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New TV, Reviewed: ‘The Young Pope’ and ‘One Day at a Time’

The Young Pope

Created by: Paolo Sorrentino
Premieres: Sun, Jan. 15th @ 9PM on HBO
Three episodes watched for review

One Day at a Time

Created by: Gloria Calderon Kellett & Mike Royce
Streaming Now on Netflix
Entire season watched for review

“Great television”, whatever that reductive phrase actually means, has come to define a specific type of TV. At first, that term related to the introspective, thoughtful and often violent hour-long drama in the realm of The Sopranos and The Wire. That’s shifted a bit in recent years to the “comedy in theory”, as dubbed by Vulture’s Matt Zoller Seitz. But the emphasis on “serious” programming has remained consistent, eschewing any value remaining in older formats like procedurals and laugh-track multi-cam sitcoms.

The first two great shows of 2017 both challenge and uphold that narrow view of the medium, appropriate to this era that has exploded past the mislabeled “Golden Age” into something more diverse (in both tone and representation). The Young Pope, in many ways, firmly nestles into the mold set by something like Mad Men. The direction is stunning, director(/writer/creator) Paolo Sorrentino providing his usual glut of vivid imagery alongside stark and stirring close-ups of faces on the verge of collapse. That mirrors the base definition of “cinematic television” as we’ve come to understand it: as makes sense from the director of films, this looks like something you would find in the arthouse theater. These aesthetics also often veer towards the immensely surreal, burrowing into the broken psychology of a church drowning in narcissism.

Of course, shows like Mad Men reminds us of film for reasons beyond the (vital, to be sure) shot composition. The Young Pope matches with a dense plot that applies the political intrigue of your House of Cards or Game of Thrones to the religious exploration of…well there are few other series that have dealt with Catholicism in quite this way. As the knowingly absurd title admits, this is a satirical take but it’s also mortally dark. After viewing the first few episodes, when I returned days later, it hit me how worried I was to spill myself back into this particular world. This is a deeply funny show (“snack time” proves unquestionably this show is going, at times, for humor), but it also stares into the depths of how religion can be used as yet another tool for power grabbing and emotional walls.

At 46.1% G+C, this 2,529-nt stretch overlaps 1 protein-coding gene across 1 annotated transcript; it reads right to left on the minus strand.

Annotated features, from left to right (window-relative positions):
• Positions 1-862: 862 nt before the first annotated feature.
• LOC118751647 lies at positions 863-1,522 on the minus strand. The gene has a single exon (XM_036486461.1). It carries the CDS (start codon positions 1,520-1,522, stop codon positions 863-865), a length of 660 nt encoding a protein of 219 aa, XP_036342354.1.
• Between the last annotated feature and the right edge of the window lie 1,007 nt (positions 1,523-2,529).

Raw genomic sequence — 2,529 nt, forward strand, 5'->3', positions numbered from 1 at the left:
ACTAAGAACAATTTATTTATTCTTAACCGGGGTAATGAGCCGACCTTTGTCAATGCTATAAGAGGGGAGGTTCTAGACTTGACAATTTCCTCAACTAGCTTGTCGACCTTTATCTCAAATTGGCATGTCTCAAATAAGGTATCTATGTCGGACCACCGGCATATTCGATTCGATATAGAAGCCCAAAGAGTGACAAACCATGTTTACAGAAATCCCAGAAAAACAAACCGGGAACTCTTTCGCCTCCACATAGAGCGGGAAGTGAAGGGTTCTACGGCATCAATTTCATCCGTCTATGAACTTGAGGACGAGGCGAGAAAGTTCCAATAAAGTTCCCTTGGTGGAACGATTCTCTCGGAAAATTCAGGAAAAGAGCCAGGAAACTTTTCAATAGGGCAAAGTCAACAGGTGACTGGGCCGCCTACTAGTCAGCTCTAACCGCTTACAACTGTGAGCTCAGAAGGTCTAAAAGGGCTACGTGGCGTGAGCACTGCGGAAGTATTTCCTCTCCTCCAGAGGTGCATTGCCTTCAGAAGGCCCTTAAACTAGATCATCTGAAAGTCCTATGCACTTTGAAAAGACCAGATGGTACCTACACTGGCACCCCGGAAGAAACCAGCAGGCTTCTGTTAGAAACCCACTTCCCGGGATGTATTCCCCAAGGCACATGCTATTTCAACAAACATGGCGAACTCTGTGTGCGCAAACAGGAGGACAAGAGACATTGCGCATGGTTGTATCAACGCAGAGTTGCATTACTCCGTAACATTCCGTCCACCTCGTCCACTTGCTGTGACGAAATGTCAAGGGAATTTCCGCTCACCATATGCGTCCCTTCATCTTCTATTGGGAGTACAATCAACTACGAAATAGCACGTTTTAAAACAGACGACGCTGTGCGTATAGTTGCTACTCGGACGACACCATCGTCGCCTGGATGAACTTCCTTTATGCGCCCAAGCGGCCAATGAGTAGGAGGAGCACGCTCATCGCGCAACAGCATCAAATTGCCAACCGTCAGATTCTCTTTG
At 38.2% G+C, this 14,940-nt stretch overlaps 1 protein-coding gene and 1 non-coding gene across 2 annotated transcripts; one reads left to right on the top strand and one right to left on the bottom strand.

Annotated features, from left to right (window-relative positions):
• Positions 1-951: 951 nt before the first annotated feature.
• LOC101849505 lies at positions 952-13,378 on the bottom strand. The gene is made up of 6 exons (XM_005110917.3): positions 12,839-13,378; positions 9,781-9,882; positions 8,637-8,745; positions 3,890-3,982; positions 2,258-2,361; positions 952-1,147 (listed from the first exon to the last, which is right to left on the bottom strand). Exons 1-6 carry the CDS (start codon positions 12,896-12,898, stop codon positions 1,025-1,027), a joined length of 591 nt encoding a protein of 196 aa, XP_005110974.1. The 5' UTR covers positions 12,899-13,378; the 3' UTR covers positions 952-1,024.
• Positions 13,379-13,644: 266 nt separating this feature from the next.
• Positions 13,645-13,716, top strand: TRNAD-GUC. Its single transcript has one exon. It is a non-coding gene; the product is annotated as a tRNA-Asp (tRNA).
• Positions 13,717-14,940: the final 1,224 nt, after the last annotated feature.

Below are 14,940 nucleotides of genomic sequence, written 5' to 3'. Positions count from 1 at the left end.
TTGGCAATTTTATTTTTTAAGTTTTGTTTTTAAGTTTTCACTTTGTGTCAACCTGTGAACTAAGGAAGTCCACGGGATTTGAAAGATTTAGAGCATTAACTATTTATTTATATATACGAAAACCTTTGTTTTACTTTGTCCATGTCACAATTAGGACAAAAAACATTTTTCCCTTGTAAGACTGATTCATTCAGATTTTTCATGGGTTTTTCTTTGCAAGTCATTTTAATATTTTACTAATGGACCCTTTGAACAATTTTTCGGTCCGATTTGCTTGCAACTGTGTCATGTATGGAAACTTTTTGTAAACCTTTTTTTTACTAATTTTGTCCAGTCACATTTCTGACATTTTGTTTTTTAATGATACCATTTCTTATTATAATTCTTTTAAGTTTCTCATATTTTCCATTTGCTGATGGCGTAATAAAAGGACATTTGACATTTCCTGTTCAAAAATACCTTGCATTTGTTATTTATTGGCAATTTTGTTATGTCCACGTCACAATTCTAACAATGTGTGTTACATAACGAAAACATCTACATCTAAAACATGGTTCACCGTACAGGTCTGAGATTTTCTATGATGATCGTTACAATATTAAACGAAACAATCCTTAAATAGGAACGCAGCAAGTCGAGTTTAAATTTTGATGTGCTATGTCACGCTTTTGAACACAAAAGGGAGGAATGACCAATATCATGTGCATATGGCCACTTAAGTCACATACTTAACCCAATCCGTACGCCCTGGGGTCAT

Jude Law brings all of that out in his performance as the pope formerly known as Lenny, especially in a guttural speech that opens the third episode (here’s where we get one of those close-ups, and it’s almost painful to watch). You’re never quite aware of where his true alliances sit, beyond a general desire to fuck with every aspect of the status quo. Though even that latter notion is only true of his actions (for example, he refuses to be photographed). In many ways, he’s conservative about the guilt inherent in sin and the refusal of doubters. A homily that closes the second episode is atrocious and beguiling, fascinatingly set against an image he props up on his lectern. He’s a man of contradictions, newly leading a religion that is no stranger to the hypocrisy between thought and action.

All of this – the stunning imagery, the pitch black comedy, the electric and captivating leading man – fits squarely into the older (well, a decade or two ago) ideology of important television. And The Young Pope wholly proves that this formula has life left inside, despite the brief period where we were left to the scraps of Ray Donovan. But another recent show is even more of a throwback, and one that proves how wide-ranging the medium is still capable of being.